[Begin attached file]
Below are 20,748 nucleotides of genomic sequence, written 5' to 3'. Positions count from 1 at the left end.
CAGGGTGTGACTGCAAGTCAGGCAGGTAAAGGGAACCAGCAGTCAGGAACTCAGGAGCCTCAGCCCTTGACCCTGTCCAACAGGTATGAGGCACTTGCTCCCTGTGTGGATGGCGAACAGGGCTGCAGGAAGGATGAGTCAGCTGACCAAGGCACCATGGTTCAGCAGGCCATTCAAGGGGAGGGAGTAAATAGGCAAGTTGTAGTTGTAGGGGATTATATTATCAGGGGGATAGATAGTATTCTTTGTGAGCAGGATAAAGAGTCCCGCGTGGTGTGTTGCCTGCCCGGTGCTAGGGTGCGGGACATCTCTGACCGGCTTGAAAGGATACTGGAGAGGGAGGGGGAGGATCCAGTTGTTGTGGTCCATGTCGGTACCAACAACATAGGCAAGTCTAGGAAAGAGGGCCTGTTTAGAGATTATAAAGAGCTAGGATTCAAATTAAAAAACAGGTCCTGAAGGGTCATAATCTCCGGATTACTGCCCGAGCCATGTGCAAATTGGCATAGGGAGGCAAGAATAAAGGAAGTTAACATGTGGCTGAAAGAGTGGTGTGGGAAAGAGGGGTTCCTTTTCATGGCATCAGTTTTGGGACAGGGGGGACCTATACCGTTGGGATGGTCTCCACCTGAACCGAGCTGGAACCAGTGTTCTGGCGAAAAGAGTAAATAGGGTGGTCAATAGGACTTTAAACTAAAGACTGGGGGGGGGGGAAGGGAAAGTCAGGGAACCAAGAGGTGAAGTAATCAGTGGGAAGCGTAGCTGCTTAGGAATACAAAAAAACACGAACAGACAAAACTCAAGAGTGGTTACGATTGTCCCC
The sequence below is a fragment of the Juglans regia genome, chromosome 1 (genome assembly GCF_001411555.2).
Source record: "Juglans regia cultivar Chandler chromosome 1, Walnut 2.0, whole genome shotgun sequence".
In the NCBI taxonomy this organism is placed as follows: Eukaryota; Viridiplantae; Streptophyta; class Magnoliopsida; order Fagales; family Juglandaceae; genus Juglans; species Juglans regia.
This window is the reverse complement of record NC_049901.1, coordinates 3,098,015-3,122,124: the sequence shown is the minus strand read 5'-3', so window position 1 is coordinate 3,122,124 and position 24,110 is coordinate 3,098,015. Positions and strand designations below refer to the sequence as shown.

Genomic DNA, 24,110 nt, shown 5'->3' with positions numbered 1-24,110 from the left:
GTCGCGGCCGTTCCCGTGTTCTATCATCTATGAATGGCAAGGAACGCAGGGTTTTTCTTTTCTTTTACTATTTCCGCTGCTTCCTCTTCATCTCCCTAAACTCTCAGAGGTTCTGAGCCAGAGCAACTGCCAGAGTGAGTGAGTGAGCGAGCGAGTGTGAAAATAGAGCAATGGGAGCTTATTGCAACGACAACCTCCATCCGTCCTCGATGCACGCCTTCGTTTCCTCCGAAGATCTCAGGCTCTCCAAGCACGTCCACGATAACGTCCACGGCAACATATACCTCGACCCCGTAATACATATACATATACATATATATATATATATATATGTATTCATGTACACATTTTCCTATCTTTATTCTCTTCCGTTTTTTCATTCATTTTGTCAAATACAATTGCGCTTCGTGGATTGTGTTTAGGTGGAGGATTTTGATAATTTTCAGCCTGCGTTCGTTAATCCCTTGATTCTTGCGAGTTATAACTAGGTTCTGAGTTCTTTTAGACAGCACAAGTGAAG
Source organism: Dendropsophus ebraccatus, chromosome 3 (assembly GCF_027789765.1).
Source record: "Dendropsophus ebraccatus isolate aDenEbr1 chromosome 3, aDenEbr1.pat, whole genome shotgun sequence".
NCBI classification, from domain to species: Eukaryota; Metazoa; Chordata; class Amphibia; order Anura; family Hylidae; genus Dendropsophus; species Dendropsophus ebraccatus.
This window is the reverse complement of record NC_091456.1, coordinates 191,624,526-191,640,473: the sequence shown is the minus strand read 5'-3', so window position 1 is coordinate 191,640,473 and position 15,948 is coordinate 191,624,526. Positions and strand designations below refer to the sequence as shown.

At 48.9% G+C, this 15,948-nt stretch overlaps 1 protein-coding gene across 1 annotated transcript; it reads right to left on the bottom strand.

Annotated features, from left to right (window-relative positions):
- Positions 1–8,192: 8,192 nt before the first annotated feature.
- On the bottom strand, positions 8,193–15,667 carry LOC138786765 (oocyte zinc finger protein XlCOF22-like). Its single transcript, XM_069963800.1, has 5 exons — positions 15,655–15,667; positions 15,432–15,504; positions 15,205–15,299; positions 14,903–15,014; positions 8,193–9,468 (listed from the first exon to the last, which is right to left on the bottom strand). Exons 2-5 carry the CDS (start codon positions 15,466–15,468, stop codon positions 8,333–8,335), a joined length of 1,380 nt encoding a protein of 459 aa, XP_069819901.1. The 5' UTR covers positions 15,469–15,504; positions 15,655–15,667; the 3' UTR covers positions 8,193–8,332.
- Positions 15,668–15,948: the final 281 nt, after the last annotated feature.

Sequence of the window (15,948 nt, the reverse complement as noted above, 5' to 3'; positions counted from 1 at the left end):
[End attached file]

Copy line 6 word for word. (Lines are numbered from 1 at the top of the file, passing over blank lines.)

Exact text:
This window is the reverse complement of record NC_049901.1, coordinates 3,098,015-3,122,124: the sequence shown is the minus strand read 5'-3', so window position 1 is coordinate 3,122,124 and position 24,110 is coordinate 3,098,015. Positions and strand designations below refer to the sequence as shown.